Top 10 Best Food and Water Storage Tips – OutdoorHub


Have you decided to get prepared? Fantastic! Welcome! Storing food and water are generally the first things that I recommend for everyone starting off on their preparedness journey. Because we eat and drink everyday! We grocery shop at least weekly, sometimes more, sometimes less, but the majority of us are at the store often enough that grabbing a few extra items isn’t out of the way for anyone.
We need to continue to eat and drink if we want to keep living. So it’s only natural that stocking up on some extra food and water are the easiest actions to take.

If you’ve decided to get prepared and wondering what the best practices for storing food and water are, here are some of my best tips!
People look at preppers and see them prepping rice and beans or hear the ol’ phrase ‘beans, bullets and bandages’ and take it literally, that that’s all they need.
When in fact, you need to prep that food that your family eats. Don’t eat beans? Then don’t store it. Don’t eat rice? Then don’t store it.
You know what your family eats on a day-to-day basis; store that!
A huge myth behind food storage is that everything you tuck away for later is meant to last forever.
While we might package or preserve things to help keep them lasting longer, it doesn’t mean we just set it and forget it. In fact, even your long term food storage won’t last forever. Don’t just look at it, eat it. Rotate it and eat it. Replenish it with new food. This way you’re all very familiar with the foods you have stored and hey, if you stumble across something that isn’t good, all the better to discover that now then in a crisis.

Yes, water can be stored in warm places. You just want to keep it out of direct sunlight. It can be kept in a garage or shed, just keep it covered and out of direct sunlight and it’ll be fine. We have water in our vehicles for 6-12 months and they’re fine. We use them and rotate them about every 6-12 months. I’ve also had waters sitting in a shed for 2 years, pulled them out and used them and they were perfectly fine, no bad taste, either.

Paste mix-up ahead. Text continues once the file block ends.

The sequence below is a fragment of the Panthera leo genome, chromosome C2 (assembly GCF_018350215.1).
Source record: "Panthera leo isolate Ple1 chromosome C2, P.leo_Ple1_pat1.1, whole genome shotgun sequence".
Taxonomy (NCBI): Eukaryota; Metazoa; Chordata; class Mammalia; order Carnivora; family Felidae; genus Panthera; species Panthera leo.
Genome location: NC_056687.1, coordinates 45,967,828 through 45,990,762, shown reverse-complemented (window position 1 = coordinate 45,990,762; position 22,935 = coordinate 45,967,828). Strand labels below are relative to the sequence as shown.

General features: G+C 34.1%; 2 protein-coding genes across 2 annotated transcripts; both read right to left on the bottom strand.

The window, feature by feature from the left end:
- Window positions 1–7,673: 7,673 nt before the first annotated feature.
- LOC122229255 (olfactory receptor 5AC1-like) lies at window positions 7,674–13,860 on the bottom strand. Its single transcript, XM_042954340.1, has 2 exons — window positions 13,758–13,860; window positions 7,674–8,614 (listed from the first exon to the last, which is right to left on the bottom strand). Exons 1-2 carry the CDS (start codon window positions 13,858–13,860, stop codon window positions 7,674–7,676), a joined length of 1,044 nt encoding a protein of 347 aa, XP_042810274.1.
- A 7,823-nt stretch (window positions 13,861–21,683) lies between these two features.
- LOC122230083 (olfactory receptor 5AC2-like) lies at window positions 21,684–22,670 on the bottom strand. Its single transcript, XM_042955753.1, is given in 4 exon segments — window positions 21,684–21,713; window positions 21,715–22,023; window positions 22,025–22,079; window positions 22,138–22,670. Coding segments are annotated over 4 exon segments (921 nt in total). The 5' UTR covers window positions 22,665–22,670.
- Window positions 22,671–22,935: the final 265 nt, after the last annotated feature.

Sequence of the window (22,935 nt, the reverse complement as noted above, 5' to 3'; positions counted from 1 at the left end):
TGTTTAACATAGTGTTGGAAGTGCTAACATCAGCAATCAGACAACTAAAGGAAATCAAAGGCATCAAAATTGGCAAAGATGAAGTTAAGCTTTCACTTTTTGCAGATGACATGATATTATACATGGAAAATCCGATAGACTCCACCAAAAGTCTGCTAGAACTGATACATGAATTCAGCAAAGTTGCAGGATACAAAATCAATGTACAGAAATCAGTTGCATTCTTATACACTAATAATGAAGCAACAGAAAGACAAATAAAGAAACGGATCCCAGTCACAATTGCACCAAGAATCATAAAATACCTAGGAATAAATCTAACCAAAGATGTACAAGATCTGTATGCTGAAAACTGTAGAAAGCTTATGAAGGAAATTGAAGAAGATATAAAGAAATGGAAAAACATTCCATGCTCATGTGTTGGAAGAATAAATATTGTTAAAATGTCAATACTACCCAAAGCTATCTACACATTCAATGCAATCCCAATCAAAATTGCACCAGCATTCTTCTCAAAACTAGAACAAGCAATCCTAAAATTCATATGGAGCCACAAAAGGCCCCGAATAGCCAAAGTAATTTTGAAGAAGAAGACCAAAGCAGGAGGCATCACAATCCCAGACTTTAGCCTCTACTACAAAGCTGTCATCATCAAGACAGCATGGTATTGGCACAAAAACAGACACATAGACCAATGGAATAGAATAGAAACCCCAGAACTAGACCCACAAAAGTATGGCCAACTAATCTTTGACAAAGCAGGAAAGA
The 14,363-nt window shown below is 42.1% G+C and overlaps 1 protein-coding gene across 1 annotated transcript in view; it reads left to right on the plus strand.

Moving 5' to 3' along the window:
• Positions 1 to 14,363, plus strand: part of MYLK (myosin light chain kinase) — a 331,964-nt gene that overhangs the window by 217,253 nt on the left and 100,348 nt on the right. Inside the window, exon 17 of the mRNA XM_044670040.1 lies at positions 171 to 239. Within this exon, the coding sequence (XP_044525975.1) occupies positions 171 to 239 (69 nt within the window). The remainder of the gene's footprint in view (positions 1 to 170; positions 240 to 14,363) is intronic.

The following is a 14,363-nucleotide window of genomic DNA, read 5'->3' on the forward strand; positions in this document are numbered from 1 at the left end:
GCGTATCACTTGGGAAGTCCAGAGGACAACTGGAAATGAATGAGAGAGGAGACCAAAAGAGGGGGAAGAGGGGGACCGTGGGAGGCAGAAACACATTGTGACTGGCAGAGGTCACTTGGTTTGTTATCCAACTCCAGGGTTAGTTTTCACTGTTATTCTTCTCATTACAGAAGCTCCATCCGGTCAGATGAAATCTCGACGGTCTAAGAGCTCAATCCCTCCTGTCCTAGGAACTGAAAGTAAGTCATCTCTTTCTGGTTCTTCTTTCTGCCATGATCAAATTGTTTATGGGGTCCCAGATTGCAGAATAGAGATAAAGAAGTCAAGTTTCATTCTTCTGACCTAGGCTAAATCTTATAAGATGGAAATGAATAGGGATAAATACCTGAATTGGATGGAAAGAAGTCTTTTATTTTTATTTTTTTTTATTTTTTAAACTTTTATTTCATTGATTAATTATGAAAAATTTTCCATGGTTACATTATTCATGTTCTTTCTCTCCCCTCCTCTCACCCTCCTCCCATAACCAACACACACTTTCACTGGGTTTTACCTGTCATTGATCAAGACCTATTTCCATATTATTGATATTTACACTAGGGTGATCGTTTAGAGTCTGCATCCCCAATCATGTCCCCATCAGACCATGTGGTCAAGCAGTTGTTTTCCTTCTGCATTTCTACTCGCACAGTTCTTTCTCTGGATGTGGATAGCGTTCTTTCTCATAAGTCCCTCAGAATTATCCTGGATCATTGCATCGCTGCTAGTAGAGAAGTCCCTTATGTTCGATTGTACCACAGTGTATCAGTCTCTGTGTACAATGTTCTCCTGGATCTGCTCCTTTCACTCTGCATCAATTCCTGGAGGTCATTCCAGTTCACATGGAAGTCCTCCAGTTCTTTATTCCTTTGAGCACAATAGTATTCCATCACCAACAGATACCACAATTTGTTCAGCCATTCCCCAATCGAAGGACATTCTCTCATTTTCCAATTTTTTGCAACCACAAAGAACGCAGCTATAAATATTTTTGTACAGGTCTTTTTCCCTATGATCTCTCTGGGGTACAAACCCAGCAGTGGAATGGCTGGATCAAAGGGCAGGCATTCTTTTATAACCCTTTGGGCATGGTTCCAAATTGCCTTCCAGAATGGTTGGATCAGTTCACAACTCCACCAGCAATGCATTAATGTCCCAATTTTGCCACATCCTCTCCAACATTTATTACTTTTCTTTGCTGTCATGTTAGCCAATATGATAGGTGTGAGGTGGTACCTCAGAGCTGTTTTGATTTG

If you feel uncomfortable leaving the water in warm places for long periods of time, then just rotate it out more often. If you don’t want to consume it, then pour it on your plants.
If you plan to do any canning or preserving of any kind, please be sure to read the directions carefully from a vetted source. This is your food we’re talking about here. You’re preserving it so that you can eat it at a later date, which means you want to preserve it properly so that it won’t make anyone sick when you decide to eat it at that later date. Follow the directions and you’ll be golden.
For the most part, if the food has a high moisture or fat content, it’s not a good candidate for mylar or an oxygen absorber. Those would be short term foods, only lasting 1-2 years, at most.

Everywhere you can! Under the bed, declutter closets, utilize empty wall space by installing shelves everywhere, get organized, use bins as tables or stack bins in empty corners and place a blanket over them. Get creative! I bet there’s so much underutilized space in your home and most of it may even come from decluttering or getting organized. Findthe space!
Many people look to food storage calculators to determine the needs of their family. But as stated at the beginning, store what you eat, you know what your family eats and how much. Those food calculators can actually throw you off or intimidate you more than help you.
If your family goes through one, 5lb bag of rice a week, then you know you need at least one, 5lb bag of rice for a week. And for good measure get an extra 5lb bag of rice for that same week. Cause who said you can have too much food? Never too much food.
Inventorying is my least favorite thing to do, but I do it because it helps me keep track of what I have or don’t have, just by looking at a sheet of paper. Inventory everything that comes in and goes out. I promise it’ll make your life so much easier.
Look to more local food and water sources. Can you haul water from somewhere? Can you ask a neighbor if you can haul from their well? Is there a community well? Can you collect rain water?
Are there local farms nearby? What about going fishing and hunting and foraging for wild edibles?
Think more locally for your food and water sources so you can thrive in any circumstance.

It is not illegal to collect rain water according to each individual state law. However, you will want to check with your local and county laws, as they may vary. There may also be some strict guidelines or rules. Check your local laws to be sure.
Conquer tomorrow, by preparing today!

Morgan writes for OutdoorHub while also being the founder of Rogue Preparedness where she helps people get prepared for emergencies and disasters, as well as thrive any circumstances.
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